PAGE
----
Category Archives: Minimalism

Our Toy Decluttering System

Pretty much all moms get frustrated with toy clutter.

I thought a group toy box under their bed and some additional personal toys kept in their own personal spaces would be okay, but we ran into a couple big problems.

(1) No one took responsibility for the clean up of the ‘group’ toys and (2) each hoarded so much in their personal space, they couldn’t fit it all in!

I’ve downsized enough that I did not want to get rid of more of their toys at this time. (Though maybe in a couple months…) However, I did need to remove them from the stress of every day!

A friend said she had taken away all but a few of her kids’ toys until they learned to be responsible enough to clean them up.

This seemed like a great idea. Here’s how it worked for us.

I taped numbered cards on the floor and let each child pick out his or her favorite 10 toys.

Here are pictures of the toys that they picked. photo 1

The top picture is of my 4 year old son’s toys.

photo 2Then my 3 year old daughter’s toys. Yes. She loves dolls.

photo 3Finally the 18 month old’s.

The rest went into a big box which I hid away in the basement.

photo 4


If the child wants a toy from the box, he or she has to trade one of his or her ‘special ten.’ The only one who has done this has been my oldest. The girls don’t seem to remember the other toys even exist.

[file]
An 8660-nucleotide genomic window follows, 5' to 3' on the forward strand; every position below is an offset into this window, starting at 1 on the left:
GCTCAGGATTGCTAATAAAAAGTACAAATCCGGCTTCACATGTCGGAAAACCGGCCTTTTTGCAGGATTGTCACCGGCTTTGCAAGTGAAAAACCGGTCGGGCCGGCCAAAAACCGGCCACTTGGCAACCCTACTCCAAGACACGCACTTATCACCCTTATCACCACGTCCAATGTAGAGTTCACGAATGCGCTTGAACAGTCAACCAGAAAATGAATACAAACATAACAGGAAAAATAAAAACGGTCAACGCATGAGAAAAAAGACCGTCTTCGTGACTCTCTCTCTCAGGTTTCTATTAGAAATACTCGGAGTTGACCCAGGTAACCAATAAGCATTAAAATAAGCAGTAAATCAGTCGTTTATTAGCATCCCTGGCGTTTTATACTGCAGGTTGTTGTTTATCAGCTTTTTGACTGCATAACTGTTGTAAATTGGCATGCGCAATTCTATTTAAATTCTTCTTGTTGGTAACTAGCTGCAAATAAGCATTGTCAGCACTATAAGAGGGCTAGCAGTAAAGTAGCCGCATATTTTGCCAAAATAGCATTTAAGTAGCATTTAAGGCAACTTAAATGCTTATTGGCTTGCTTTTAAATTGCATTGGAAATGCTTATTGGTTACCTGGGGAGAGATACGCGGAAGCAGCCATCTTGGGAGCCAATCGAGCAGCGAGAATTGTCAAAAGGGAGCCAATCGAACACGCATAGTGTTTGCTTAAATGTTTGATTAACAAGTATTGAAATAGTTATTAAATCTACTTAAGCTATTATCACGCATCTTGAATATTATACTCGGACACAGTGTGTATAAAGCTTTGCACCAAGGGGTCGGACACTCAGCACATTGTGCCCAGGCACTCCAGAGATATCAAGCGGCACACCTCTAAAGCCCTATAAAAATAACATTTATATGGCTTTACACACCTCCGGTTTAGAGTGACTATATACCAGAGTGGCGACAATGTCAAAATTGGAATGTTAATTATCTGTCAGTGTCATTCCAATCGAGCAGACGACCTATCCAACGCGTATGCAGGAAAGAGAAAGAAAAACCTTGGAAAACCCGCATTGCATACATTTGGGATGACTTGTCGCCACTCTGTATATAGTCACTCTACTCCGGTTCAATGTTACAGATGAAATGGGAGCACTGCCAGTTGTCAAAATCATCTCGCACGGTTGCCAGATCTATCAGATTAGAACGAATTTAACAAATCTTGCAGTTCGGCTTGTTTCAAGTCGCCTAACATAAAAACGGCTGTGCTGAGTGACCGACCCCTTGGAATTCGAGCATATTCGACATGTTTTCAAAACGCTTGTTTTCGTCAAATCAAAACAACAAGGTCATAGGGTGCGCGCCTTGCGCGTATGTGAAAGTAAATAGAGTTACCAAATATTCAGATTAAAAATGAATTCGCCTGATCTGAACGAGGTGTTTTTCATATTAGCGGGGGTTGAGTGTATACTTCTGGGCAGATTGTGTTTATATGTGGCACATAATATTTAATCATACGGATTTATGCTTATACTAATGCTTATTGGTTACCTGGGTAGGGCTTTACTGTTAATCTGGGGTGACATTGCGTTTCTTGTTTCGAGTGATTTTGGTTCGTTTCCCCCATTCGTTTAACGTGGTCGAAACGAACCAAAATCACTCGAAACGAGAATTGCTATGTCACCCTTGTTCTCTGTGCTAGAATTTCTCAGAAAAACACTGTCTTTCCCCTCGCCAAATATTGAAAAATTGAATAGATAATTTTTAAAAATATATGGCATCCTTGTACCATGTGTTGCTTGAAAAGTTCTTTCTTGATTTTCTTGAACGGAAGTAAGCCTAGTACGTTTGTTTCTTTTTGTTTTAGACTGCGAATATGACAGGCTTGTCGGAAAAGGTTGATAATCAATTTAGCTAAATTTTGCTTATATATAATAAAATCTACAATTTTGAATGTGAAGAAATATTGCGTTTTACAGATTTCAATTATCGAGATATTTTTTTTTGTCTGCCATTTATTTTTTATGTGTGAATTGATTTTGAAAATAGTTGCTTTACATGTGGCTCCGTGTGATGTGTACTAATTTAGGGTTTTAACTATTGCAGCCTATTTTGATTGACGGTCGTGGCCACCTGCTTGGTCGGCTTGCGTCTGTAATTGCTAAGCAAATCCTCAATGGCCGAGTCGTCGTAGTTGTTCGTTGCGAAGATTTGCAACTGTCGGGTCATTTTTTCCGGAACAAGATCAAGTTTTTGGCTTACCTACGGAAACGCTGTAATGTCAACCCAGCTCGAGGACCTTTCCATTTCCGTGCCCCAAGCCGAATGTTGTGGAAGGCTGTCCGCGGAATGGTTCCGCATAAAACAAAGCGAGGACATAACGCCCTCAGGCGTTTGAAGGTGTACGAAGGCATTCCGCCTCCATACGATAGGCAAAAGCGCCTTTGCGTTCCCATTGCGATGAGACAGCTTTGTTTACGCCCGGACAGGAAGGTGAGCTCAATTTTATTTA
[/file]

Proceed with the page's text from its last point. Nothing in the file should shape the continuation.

I also took the opportunity to pick out a few car toys that stay in the car. This was a brilliant move! 

photo 5

In the last 2 months, my son has ended up with more like 20 toys. He’s proven himself responsible and always cleans them up. Since he wants to keep his 20 toys. the system has motivated him to be more responsible! My 3 year old still has about 10 which fit easily in her personal basket, and my 18 month old has about 7. Toy clutter has become almost nonexistent.


Beyond this I keep toy sets locked in two cabinets, but I’m the only one with access to them.

There you have it! This is the system that has worked for us!


Minimalist Wardrobe: Working Man

Working Man

I often think of my husband as a natural minimalist. Consequently having a minimal wardrobe for him is very easy.

My husband is a web developer who works in a business casual setting.

He doesn’t care for long sleeves so all his polos and casual shirts are short sleeved.

His core colors are blue, black, navy, grey, a little brown and khaki.

6 polos for work

(Plus he has one dress shirt with the company logo for client meetings.)

2 nice jeans for work

2 pair casual pants (switched with shorts in summer)

4 casual shirts

3 dress pants for Sunday (khaki, navy, and a wool blend for subzero days)

7 dress shirts (4 short sleeved for summer and 3 long sleeved)

5 ties

Hunting gear in the basement

A dress shirt for our home business

2 pair pajamas

Undergarments and Socks

Nice boots which he wears every day in Winter.

Comfortable, heavy duty dress shoes which he wears every day the rest of the year.

German House Shoes (like slippers)

A suit for interviews and when he preaches at church.

That’s it. I didn’t have to pare down much either. He’s a natural.

Jeans and pants don’t need to be washed every use so there is enough clothes for him.

That’s his wardrobe. Working men’s wardrobes will vary of course by their occupation.


Minimalist Preschool Boy Wardrobe


It is fun to get lots of clothes with the first child however, once you start having multiples, you start to get sick of so many pieces to sort and wash!

With my kids playclothes, I dress them in mostly jeans. Then it is very easy to match shirts. The goal is to be able to change your child in the dark and have it match – because everything is mix and match. (Though there are a few exceptions with my daughters who like play dresses.)